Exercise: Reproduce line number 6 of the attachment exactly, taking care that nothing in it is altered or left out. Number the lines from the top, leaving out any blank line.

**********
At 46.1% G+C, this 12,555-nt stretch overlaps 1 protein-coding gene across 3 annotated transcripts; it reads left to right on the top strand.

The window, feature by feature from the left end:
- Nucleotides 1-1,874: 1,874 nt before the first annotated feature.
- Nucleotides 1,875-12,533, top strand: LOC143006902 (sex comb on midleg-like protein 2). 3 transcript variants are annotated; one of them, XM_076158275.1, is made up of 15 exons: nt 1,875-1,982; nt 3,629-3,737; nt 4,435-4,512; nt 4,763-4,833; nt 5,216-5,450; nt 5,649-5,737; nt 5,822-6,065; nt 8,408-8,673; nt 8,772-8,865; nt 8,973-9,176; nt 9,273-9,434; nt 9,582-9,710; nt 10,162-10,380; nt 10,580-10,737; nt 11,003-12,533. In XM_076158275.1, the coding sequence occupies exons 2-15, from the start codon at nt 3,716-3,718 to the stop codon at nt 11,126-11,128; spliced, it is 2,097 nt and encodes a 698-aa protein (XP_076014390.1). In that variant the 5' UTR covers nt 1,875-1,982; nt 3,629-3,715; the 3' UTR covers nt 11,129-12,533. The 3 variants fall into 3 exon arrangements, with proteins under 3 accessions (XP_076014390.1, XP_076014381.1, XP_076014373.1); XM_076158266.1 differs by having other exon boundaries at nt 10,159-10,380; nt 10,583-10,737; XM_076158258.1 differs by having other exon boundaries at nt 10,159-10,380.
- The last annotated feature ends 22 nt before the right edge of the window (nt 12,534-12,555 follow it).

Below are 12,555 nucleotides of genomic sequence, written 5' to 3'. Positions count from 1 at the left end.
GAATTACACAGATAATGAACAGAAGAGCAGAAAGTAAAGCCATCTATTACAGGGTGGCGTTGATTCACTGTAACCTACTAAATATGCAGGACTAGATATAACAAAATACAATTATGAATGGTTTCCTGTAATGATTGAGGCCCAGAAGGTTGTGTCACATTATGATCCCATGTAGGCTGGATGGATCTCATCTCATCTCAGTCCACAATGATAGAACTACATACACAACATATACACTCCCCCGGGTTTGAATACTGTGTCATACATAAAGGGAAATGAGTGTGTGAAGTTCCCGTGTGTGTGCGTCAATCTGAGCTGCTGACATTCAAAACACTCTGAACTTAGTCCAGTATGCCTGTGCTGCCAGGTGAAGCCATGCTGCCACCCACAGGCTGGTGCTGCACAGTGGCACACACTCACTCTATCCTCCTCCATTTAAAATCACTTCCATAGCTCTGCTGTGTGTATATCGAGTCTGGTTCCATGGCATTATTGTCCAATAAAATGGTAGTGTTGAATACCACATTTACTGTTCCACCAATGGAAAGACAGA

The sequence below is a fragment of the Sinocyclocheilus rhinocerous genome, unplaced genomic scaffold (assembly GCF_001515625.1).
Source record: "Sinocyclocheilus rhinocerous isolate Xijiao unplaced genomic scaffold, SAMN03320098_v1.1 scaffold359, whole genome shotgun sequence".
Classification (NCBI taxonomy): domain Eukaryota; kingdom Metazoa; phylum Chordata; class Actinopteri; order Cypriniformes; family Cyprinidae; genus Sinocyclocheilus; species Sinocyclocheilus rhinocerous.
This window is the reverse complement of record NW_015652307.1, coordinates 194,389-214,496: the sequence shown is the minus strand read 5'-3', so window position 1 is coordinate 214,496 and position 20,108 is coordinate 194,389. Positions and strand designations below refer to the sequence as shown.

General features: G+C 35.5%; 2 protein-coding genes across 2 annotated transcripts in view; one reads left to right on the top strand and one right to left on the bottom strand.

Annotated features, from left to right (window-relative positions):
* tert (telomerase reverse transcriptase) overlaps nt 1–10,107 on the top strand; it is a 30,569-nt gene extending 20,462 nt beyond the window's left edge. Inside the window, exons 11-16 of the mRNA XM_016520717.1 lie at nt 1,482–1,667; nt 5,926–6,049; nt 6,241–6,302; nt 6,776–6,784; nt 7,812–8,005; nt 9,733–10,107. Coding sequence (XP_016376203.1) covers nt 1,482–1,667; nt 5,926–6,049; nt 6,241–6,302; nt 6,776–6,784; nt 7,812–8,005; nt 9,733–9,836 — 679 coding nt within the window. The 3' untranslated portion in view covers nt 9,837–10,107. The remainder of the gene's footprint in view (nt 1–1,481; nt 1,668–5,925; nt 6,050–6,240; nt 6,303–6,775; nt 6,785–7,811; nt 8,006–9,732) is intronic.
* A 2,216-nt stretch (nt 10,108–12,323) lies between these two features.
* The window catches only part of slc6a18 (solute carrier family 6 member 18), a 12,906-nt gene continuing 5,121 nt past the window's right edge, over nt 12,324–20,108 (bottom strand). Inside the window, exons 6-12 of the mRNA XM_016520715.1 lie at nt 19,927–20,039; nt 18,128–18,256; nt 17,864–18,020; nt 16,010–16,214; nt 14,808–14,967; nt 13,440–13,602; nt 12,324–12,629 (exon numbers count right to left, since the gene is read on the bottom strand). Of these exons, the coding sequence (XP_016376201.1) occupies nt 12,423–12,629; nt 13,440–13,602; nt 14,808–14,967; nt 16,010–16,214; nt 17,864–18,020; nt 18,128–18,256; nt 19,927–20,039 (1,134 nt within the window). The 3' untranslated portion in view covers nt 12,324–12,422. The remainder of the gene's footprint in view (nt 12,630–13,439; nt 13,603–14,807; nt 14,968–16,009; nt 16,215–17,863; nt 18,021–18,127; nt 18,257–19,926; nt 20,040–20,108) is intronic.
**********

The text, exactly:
Below are 12,555 nucleotides of genomic sequence, written 5' to 3'. Positions count from 1 at the left end.